Tough week. As for Simon Cowell's impending departure from "American Idol," NBC/Jay Leno's failure at 10 p.m. and Democratic Sen. Harry Reid's "Negro dialect" comment, which incited more angst?
According to a new book about the '08 presidential campaign, Reid, the Senate majority leader, said that then-Sen. Barack Obama appealed to voters as a "light-skinned" black man with "no Negro dialect" -- that is, "unless he wanted to have one." Egad!
Faster than you could say "Tawana Brawley," "civil rights leader" Al Sharpton popped up on Fox News Channel to pronounce himself "offended" but willing to accept Reid's apology. The host exercised commendable restraint in not bringing up the time Sharpton, the moral arbiter of all things offensive to blacks, called a black former mayor of New York a n----- whore. But let us stay focused.
Don't tase me, bro! said Reid. He quickly apologized. No "my remarks were taken out of context" or "what I meant was" or charges of "tabloid journalism." He just apologized -- to President Obama, to members of the Congressional Black Caucus -- to everyone, it seems, except the light-skinned Tiger Woods, who is apparently taking no one's calls. Luckily, Reid found Obama in a more magnanimous mood than the President was when -- during the Great Harvard Professor Racial Profiling Case -- he accused the Cambridge police of acting "stupidly." Timing (and party affiliation) is everything.
Reid went to school on the way former Senate Republican leader Trent Lott handled his "racially insensitive" remarks. Lott, on the 100th birthday of Sen. Strom Thurmond in 2002, praised the elderly former segregationist and said America would have been a better country had Thurmond won the presidency in 1948. Republican racism yet again unmasked!
Critics rejected the explanation that Lott was simply trying to flatter an old man. Even Republicans, squirming like global warming alarmists trying to explain away record cold temps, dumped him. Lott's remarks symbolized nothing short of a Klan revival meeting. Lott apologized, apologized and apologized. He even did a perp walk on Black Entertainment Television, where the host asked the chastened Lott, "Will you take a closer look at the people you align yourself with?" Lott practically agreed to raise his hand before using the restroom. Goodbye leadership position.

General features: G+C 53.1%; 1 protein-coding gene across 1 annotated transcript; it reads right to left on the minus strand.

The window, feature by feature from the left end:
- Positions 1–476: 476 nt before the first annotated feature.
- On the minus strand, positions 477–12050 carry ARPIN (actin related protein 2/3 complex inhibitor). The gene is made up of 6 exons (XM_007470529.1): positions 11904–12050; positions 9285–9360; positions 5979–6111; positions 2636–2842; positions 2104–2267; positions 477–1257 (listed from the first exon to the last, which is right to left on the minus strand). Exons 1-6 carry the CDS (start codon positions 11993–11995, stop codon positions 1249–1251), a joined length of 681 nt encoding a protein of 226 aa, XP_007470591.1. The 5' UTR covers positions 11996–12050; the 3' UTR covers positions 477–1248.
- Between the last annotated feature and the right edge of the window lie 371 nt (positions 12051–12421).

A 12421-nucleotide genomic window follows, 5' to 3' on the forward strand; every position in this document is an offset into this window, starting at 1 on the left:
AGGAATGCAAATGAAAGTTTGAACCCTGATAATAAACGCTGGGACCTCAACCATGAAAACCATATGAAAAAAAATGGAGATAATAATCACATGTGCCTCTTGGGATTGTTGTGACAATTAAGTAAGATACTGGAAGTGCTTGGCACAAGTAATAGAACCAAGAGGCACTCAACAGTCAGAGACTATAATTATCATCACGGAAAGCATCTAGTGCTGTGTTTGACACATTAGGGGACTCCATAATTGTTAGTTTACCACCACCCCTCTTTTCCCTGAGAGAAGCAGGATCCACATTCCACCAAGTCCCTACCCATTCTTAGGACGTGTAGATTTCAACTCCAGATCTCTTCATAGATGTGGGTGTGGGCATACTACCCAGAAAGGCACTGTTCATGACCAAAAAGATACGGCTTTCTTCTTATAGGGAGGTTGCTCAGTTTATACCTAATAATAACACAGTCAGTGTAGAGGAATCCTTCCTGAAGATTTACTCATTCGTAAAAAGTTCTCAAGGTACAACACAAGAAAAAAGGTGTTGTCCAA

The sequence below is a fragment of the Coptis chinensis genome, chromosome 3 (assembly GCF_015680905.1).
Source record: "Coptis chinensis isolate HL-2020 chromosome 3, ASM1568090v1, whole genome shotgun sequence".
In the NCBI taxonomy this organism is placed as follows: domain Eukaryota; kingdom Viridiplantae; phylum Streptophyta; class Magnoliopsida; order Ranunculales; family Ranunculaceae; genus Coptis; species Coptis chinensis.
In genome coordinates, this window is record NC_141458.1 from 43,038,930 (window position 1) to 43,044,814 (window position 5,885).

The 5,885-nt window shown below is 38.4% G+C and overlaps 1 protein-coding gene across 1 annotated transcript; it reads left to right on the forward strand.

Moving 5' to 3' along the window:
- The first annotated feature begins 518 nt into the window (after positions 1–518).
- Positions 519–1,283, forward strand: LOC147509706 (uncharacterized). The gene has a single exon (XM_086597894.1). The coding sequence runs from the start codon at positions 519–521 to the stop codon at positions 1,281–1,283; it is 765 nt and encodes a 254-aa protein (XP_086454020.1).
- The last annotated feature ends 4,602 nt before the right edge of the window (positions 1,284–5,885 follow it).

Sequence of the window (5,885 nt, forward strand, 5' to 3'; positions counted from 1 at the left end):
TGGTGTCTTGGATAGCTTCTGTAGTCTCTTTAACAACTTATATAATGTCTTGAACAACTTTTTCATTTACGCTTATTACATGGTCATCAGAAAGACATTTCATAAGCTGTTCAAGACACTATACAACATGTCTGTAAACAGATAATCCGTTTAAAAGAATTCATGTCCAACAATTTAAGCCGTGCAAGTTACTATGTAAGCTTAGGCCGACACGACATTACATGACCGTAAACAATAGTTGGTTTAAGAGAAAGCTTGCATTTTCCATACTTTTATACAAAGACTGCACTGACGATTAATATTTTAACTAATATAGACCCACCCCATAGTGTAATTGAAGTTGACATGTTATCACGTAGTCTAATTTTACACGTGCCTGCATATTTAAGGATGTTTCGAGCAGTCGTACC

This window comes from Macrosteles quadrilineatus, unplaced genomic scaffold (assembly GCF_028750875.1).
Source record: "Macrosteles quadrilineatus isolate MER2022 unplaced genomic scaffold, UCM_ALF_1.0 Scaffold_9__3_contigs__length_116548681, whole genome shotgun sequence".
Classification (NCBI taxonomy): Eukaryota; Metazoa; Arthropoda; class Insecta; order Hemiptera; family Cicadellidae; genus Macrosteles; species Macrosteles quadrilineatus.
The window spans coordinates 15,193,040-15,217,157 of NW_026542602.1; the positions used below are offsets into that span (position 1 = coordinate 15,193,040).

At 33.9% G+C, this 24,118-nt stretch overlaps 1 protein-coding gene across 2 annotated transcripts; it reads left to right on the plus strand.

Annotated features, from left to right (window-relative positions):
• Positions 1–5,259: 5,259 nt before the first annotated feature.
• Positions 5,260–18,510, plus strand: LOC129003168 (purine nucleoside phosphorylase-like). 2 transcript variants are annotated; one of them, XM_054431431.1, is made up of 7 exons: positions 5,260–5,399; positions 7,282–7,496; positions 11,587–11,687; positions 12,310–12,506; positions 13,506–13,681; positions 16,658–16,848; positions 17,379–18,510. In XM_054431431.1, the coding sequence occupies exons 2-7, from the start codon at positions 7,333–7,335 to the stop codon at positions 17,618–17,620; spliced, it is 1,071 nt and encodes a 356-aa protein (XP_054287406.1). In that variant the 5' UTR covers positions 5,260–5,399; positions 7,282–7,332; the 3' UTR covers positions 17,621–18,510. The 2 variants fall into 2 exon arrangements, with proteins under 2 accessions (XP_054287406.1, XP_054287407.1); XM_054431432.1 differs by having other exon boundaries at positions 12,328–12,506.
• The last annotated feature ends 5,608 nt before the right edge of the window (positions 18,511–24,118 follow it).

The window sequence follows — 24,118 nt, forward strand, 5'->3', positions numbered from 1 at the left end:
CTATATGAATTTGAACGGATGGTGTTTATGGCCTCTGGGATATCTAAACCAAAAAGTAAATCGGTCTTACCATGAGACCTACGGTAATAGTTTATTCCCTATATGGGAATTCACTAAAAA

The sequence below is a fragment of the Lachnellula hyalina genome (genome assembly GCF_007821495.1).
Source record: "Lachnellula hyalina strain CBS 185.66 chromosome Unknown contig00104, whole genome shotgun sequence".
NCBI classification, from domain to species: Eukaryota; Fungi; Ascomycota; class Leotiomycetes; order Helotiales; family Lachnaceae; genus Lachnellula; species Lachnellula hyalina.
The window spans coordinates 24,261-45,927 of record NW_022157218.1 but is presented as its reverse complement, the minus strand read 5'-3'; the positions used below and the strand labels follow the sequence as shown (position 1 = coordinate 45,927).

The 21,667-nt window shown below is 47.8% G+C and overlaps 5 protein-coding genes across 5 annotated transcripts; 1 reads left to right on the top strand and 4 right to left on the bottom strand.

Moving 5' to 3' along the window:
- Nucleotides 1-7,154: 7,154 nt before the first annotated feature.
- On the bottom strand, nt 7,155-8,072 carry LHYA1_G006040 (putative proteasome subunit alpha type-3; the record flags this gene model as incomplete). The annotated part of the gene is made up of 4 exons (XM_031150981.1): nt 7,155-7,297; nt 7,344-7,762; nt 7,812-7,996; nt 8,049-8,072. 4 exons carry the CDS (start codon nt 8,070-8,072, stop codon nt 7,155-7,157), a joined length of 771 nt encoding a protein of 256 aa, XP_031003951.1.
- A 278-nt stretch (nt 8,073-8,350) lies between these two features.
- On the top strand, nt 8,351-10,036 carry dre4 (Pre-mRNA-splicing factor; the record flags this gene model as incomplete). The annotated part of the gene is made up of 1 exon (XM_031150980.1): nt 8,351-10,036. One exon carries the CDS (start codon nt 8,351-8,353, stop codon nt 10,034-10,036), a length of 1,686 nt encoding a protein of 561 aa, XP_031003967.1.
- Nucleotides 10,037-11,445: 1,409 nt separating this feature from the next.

To avoid the same fate, Reid followed the path of former Air Force Academy football coach Fisher DeBerry: Apologize -- early and often -- and let others decide what, exactly, you are apologizing for. After a lopsided loss during the 2005 season, DeBerry said, "(Our opponent) had a lot more Afro-American players than we did, and they ran a lot faster than we did." Unleash the hounds!
DeBerry's athletic director criticized him for making a "seriously, seriously inappropriate comment. ... This was not Fisher DeBerry, not the man I've known for 25 years." Why, the Air Force "has a zero-tolerance policy for any racial or ethnic discrimination or discrimination of any kind." Oh, sure, a black Air Force player said, "We, as a team, didn't think he meant anything by it. ... I personally wasn't offended." And a white teammate said, "There are 250 guys on the team, and there is not one player that was offended." But still ...
DeBerry held a news conference. "I realize the things I said might have been hurtful to many people," he said, "and I want everyone to understand that I never intended to offend anyone." So far, so good. "I have made a mistake, and I ask for everyone's forgiveness," he continued.
OK. But what exactly, asked the reporters, was he apologizing for? Is it wrong to say blacks run fast? "I don't think there is anything wrong with that," DeBerry replied. Oops. "We have some Caucasian players that run very, very well, also." Uh-oh. Sensing danger, the athletic director stepped in. "What we're talking about is speed," offered the AD. "There's speed that cuts across black, white, gray, blue, whatever." Huh? "It was just an inappropriate comment, and you all know it was an inappropriate comment." Racial insensitivity, understand, is like what a Supreme Court justice once said about smut. You know it when you see it.
"Light-skinned"? Didn't black director Spike Lee do a film, "School Daze," about how light-skinned fraternity students considered themselves more appealing than their dark-skinned counterparts?
"Negro"? The term is on this year's census. What about the United Negro College Fund?
"No Negro dialect, unless he wanted to have one"? Last January, National Public Radio interviewed black Obama supporter and linguistics professor John McWhorter. He said: "(Obama) is a very bidialectal person. ... He can talk in a way where you would not know that he was black over the phone. ... But then, especially when he talks to a black audience, he can sound quite a bit like (Martin Luther King colleague) Rev. Lowry sounded at the inauguration."
Now, if Sen. Reid wishes to apologize for something real -- such as the budget-breaking abomination of ObamaCare or his shady self-enriching Nevada real estate deals -- I'll take the call.